Lawmakers are looking into a measure that could help the state partner up with private companies to explore and drill for oil or natural gas on state lands. Regan McCarthy reports some say the state has plenty of oil; it just doesn’t have the money to look for it.
Senator Greg Evers says there could be oil just waiting to be discovered under Florida’s forests and public lands, but he says the state needs a little help finding it.
“The state doesn’t have money to do exploration of oil and gas because it’s very expensive."
Evers, a Republican from Crestview, is bringing forward legislation that would let the state partner up with a private company to search for oil and then, if oil is found, would give the rights to develop the oil to that company. It’s a measure supported by groups like the Florida petroleum council. Petroleum Council Director David Mica says the change wouldn’t significantly differ from Florida’s current law.
“This enhances the possibility of a company who is investing that private capitol in the geophysical part to enter into a partnership with the state to go forward.”
Right now, companies that find oil don’t necessarily get to develop it. Instead, once oil is found, the state is required to have an open bid process, meaning a competitor could swoop in and take land right out from under the company that found the oil—leaving businesses with little incentive to invest in the cost of exploring. And Evers says that’s a problem for the state.
“The state has acquired the mineral rights from the Federal government for the land included in black water state forest and currently owns other acreage that might also have oil and gas resources which have not been found and developed. The state does not have the financial resources to explore these properties for these resources.”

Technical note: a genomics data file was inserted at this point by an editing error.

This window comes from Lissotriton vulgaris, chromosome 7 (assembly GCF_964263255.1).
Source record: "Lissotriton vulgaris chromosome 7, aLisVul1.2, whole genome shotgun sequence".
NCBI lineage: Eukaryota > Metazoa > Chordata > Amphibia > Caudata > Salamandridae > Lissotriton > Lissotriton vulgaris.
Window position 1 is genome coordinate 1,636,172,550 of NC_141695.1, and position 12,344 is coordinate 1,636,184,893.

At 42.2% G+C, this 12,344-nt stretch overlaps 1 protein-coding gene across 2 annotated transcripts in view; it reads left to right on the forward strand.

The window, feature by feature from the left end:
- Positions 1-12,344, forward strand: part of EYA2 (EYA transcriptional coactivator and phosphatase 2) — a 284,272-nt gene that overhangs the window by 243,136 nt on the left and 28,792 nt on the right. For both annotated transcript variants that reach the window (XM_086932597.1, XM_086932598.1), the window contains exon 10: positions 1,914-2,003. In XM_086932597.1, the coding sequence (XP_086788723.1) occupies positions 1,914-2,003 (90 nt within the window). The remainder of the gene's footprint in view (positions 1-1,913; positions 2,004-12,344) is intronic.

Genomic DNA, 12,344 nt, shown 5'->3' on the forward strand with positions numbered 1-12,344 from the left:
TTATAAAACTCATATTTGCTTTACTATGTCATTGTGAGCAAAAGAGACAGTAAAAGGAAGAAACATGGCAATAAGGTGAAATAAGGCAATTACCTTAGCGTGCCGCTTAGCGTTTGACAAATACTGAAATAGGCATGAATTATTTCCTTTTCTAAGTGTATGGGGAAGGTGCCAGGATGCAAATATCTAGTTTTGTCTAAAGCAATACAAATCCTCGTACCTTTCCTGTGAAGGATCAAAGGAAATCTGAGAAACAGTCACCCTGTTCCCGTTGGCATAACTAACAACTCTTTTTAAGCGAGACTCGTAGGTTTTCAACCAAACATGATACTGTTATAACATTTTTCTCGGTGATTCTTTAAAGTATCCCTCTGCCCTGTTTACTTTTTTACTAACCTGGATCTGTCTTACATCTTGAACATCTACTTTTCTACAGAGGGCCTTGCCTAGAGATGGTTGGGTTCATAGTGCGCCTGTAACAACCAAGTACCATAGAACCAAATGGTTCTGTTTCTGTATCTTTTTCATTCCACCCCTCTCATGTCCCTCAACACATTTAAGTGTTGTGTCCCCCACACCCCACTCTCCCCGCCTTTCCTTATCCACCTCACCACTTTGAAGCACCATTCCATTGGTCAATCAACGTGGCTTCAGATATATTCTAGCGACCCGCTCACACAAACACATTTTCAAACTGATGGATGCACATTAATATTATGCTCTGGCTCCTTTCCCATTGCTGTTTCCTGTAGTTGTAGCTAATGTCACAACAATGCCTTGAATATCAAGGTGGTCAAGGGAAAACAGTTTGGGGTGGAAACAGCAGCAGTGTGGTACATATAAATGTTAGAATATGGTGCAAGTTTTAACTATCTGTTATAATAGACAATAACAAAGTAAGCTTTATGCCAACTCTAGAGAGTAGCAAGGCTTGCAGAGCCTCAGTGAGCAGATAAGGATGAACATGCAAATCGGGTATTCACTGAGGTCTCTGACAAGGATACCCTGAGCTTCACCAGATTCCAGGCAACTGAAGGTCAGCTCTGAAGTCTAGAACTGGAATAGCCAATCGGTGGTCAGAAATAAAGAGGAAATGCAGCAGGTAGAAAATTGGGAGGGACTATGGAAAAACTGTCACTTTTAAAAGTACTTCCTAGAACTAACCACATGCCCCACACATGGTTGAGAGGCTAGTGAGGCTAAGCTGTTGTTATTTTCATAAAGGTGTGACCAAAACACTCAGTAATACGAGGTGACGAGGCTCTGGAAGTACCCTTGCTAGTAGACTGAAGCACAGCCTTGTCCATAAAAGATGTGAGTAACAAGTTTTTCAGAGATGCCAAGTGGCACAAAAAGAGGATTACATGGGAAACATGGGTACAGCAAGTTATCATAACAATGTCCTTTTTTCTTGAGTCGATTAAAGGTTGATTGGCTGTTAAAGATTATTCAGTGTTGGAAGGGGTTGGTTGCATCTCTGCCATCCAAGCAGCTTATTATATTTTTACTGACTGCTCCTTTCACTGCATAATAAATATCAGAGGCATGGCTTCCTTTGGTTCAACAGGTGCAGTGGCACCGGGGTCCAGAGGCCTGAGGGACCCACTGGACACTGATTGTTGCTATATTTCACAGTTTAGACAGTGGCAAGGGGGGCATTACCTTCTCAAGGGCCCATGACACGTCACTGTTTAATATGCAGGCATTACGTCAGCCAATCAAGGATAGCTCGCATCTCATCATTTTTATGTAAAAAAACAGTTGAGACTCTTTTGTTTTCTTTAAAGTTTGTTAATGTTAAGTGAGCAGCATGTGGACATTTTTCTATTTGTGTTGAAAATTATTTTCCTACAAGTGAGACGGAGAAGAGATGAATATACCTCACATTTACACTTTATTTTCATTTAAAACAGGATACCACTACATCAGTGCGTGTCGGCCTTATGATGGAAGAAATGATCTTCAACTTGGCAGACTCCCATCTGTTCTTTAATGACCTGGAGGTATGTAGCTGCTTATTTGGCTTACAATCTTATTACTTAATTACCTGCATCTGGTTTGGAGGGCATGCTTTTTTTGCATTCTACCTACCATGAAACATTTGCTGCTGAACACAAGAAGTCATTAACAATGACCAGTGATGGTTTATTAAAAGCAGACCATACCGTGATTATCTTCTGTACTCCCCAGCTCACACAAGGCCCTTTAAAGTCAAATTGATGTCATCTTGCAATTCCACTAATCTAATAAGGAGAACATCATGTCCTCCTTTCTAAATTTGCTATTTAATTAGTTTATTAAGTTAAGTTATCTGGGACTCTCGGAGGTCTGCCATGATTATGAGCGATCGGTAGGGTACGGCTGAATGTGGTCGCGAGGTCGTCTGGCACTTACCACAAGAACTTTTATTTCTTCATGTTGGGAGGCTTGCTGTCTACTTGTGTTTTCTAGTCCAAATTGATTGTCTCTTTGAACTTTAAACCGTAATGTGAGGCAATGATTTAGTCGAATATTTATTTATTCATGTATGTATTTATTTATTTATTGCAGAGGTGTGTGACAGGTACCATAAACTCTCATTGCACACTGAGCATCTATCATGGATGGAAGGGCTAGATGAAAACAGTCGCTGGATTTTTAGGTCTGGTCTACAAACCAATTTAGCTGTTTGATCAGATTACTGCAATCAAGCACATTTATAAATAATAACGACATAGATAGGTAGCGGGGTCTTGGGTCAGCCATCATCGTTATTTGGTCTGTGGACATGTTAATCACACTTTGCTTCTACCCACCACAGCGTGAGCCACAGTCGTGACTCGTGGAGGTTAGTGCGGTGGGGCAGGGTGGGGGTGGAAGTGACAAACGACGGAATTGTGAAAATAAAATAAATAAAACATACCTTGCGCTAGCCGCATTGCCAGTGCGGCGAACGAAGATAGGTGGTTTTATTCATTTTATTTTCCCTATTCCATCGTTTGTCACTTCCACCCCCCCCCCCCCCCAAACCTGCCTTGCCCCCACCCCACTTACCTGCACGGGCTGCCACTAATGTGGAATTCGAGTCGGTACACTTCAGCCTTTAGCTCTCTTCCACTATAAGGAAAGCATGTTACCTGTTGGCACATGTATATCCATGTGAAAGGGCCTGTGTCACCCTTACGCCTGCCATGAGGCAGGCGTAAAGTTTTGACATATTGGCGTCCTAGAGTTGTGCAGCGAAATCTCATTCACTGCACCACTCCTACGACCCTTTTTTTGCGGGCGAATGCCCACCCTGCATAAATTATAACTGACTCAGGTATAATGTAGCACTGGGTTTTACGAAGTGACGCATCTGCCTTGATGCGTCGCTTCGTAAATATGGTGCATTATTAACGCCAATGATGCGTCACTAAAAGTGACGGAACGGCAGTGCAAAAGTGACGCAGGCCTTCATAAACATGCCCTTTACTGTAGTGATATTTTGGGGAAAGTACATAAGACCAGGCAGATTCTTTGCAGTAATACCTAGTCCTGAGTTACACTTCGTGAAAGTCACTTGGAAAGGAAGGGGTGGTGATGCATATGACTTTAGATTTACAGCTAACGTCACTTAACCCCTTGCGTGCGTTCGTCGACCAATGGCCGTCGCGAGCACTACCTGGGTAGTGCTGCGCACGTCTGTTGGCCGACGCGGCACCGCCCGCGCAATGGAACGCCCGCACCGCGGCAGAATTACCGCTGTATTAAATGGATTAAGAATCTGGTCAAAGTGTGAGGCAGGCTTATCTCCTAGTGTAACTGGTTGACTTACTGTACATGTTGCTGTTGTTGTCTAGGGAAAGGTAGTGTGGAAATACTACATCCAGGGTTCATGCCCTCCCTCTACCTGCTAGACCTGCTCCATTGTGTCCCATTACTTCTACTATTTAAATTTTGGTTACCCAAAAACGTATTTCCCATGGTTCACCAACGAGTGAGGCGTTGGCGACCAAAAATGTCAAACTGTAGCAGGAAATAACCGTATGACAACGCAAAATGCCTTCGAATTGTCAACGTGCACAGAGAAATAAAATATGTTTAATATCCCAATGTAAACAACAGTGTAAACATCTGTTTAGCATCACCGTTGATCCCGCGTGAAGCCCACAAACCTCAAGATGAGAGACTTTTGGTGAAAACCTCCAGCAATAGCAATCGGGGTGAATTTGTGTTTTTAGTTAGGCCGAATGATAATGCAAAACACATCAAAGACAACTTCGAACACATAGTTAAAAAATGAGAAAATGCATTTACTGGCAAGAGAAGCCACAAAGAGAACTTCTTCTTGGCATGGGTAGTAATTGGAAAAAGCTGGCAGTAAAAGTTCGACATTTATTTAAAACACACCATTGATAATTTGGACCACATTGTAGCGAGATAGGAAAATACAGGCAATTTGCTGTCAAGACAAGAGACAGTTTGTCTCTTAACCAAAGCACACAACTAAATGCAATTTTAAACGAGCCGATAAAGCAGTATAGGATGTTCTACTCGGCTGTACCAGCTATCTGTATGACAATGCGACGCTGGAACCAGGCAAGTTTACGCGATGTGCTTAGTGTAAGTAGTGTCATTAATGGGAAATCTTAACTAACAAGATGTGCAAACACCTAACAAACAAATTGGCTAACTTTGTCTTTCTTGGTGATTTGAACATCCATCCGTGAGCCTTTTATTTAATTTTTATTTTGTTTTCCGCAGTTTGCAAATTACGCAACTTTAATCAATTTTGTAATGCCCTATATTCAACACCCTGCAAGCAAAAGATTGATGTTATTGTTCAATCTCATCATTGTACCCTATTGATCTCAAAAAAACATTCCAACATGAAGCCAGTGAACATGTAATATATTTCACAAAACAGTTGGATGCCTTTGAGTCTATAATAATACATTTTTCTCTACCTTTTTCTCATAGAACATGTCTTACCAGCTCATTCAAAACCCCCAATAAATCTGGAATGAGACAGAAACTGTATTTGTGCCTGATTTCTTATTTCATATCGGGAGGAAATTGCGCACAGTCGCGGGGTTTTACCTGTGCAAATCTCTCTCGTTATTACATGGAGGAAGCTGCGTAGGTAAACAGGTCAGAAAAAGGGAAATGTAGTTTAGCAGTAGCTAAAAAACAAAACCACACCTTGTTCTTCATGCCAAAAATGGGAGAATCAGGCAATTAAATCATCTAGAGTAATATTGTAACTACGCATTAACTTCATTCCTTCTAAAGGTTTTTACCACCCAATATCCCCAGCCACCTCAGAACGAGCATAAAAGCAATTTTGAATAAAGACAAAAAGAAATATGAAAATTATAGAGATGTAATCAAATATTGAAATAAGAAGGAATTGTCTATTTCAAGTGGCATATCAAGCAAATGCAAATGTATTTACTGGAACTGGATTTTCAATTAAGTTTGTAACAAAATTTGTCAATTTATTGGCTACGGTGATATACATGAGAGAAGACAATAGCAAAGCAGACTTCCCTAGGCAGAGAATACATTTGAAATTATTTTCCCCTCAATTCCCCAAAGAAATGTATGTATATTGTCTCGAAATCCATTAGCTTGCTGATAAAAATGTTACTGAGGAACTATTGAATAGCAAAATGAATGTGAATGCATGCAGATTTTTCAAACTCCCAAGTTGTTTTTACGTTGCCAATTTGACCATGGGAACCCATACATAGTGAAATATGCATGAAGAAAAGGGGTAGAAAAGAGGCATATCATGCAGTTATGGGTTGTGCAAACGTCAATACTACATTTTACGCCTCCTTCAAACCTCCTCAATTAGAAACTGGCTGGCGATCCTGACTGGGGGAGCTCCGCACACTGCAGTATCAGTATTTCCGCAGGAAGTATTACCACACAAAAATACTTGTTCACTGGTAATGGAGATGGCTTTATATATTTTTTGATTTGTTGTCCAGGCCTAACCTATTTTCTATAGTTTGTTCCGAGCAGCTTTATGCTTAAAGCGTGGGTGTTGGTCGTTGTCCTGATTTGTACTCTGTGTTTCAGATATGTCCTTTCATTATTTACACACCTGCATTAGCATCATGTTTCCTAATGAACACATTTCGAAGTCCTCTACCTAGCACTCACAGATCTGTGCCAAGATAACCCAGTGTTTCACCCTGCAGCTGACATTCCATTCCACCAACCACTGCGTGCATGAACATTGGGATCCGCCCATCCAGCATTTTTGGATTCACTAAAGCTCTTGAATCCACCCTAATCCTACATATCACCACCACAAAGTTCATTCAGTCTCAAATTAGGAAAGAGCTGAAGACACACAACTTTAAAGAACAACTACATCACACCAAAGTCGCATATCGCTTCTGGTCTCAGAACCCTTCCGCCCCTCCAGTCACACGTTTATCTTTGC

But some, like Senator Thad Altman, a Republican from Melbourne, are raising concerns about what the measure’s potential environmental impact might be.
“Invariably there will be impacts on to the public lands where there’s seismic testing, which could have impacts on wildlife, the construction of roads, the actual foot print of the well, and it may be minimal and some cases could be more intrusive than others.”
Altman says since that’s the case, he suggests redirecting part of the revenue to the public lands. He says if it’s done right, it could even improve the properties. But Evers says as the bill stands now, that would be a decision made by the cabinet during the negotiation period between the state and the private company before the exploration begins. Meanwhile, Senator Evelyn Lynn, a Republican from Daytona Beach, says she’s worried about the impact that this type of exploration might have on “recreational lands.”
“So that it won’t impose on, you know, a child’s playground, and here’s the, you’ve got a big gas pipe and a drill with gas and oil lines going down. The kids would love that.”
Lynn also named spaces like camp grounds as state recreational lands that she says ought to be off-limits. Lynn proposed a last minute amendment to that affect, but withdrew it after Evers promised to work with her to get similar language written into the bill before it hits its next committee stop in the Senate Environmental Preservation and Conservation committee. Evers says the bill as it stands now would only allow explorations where they’re already allowed under current law.
“The lands that it would entail right now would just be state lands, state owned property that the state already has, the management plan that allows for oil and gas exploration. So we’re not changing anything.”
The measure passed out of its first committee stop – the Senate Communications and Public Utilities Committee—with a 10-to-4 vote. A similar measure is moving through the House.